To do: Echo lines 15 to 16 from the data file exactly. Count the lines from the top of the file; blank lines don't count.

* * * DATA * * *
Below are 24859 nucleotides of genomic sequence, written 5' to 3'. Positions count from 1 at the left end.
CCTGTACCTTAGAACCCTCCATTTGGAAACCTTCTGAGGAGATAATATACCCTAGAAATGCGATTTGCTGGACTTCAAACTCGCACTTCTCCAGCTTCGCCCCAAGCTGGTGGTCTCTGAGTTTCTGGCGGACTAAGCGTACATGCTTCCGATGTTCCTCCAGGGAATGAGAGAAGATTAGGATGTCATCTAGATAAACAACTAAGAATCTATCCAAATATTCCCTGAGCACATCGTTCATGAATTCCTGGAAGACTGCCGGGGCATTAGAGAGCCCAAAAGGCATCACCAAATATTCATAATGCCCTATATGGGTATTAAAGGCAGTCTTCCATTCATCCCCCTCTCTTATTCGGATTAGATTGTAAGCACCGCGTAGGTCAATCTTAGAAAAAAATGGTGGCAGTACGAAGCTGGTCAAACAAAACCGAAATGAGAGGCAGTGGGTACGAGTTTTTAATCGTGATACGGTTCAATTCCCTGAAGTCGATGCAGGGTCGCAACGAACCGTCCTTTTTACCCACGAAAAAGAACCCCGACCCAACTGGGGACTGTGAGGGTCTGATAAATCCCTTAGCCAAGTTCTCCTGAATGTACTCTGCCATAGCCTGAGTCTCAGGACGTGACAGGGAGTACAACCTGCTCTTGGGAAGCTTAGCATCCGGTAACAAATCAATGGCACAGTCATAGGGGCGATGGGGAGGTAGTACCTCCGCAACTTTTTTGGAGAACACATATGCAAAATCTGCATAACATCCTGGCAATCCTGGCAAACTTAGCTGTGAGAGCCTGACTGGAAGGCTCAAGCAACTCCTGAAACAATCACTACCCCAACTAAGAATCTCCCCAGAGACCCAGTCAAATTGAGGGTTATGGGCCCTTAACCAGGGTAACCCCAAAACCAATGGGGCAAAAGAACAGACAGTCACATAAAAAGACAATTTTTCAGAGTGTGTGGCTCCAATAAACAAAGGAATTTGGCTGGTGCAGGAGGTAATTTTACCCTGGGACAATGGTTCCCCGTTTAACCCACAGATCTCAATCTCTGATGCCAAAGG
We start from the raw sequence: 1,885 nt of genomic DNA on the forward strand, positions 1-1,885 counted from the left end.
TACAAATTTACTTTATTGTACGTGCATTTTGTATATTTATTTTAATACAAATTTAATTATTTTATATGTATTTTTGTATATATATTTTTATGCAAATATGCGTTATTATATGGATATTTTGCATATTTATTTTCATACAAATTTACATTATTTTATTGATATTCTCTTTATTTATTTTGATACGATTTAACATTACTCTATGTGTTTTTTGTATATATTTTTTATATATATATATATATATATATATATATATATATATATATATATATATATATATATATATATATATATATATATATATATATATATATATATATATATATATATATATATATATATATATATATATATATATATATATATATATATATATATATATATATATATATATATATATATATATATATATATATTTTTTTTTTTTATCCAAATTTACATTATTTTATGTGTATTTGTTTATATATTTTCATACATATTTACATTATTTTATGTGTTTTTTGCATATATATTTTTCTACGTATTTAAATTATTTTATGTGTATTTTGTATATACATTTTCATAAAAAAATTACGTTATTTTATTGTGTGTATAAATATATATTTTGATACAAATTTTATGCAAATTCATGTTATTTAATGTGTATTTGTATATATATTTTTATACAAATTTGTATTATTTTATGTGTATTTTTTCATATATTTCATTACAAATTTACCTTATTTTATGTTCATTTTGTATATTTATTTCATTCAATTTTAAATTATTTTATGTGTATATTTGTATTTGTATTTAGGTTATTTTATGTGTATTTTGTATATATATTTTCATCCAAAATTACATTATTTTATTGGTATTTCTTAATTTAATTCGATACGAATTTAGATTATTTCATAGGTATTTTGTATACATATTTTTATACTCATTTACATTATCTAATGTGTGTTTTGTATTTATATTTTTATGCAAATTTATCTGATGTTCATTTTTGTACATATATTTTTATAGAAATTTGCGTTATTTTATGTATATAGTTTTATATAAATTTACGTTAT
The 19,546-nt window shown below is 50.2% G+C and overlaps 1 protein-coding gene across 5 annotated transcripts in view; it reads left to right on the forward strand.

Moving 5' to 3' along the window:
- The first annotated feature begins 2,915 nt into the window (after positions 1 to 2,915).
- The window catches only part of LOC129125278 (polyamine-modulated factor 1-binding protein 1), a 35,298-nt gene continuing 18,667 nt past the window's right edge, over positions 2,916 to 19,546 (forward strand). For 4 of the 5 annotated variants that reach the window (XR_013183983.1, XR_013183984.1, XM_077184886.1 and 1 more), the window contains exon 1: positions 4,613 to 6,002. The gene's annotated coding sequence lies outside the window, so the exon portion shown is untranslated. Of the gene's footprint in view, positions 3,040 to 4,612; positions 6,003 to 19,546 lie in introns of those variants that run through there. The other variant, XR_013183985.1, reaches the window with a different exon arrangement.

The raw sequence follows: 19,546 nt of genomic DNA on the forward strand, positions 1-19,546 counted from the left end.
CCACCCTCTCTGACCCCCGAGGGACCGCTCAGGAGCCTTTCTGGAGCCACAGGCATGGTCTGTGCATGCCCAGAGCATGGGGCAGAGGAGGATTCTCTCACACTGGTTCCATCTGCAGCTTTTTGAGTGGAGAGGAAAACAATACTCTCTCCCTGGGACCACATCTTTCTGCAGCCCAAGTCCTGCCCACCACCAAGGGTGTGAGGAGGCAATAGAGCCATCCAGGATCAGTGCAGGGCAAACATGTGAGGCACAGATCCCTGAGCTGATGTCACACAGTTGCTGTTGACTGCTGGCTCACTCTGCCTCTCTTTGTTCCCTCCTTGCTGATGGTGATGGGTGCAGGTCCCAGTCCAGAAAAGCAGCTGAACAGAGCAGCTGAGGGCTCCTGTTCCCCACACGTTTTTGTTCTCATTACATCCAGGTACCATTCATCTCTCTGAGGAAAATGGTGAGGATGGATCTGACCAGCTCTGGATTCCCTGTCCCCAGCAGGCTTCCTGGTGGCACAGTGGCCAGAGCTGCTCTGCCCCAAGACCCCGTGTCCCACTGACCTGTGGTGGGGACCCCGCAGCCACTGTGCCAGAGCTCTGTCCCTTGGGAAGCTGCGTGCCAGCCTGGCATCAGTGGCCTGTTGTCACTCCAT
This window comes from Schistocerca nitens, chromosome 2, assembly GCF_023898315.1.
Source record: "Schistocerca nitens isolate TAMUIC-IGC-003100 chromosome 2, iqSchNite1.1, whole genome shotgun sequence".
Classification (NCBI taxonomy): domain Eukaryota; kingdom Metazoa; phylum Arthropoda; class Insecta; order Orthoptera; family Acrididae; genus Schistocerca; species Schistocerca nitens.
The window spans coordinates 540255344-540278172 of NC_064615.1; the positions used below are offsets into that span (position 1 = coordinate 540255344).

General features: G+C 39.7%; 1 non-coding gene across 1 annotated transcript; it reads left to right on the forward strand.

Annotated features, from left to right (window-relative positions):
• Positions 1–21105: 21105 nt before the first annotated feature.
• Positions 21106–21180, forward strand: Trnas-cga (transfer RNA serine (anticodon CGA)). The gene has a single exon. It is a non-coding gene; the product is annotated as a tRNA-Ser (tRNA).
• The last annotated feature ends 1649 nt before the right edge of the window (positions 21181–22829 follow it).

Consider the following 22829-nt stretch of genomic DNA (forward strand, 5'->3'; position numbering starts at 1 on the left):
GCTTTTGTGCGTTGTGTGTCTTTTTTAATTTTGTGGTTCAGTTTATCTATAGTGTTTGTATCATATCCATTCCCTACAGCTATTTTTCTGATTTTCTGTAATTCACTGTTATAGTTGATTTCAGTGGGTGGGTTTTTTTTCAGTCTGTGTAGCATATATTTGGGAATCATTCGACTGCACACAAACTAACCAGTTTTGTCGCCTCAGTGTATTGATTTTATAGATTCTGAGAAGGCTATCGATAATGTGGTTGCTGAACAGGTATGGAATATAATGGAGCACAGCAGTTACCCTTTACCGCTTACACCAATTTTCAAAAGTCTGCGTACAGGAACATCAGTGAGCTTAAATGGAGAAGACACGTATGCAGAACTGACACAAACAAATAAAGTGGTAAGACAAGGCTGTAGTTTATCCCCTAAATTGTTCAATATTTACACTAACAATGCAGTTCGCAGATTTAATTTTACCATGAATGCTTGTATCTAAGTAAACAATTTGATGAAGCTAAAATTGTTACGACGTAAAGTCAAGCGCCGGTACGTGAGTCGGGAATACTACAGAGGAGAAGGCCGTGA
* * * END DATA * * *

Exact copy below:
General features: G+C 39.7%; 1 non-coding gene across 1 annotated transcript; it reads left to right on the forward strand.

Annotated features, from left to right (window-relative positions):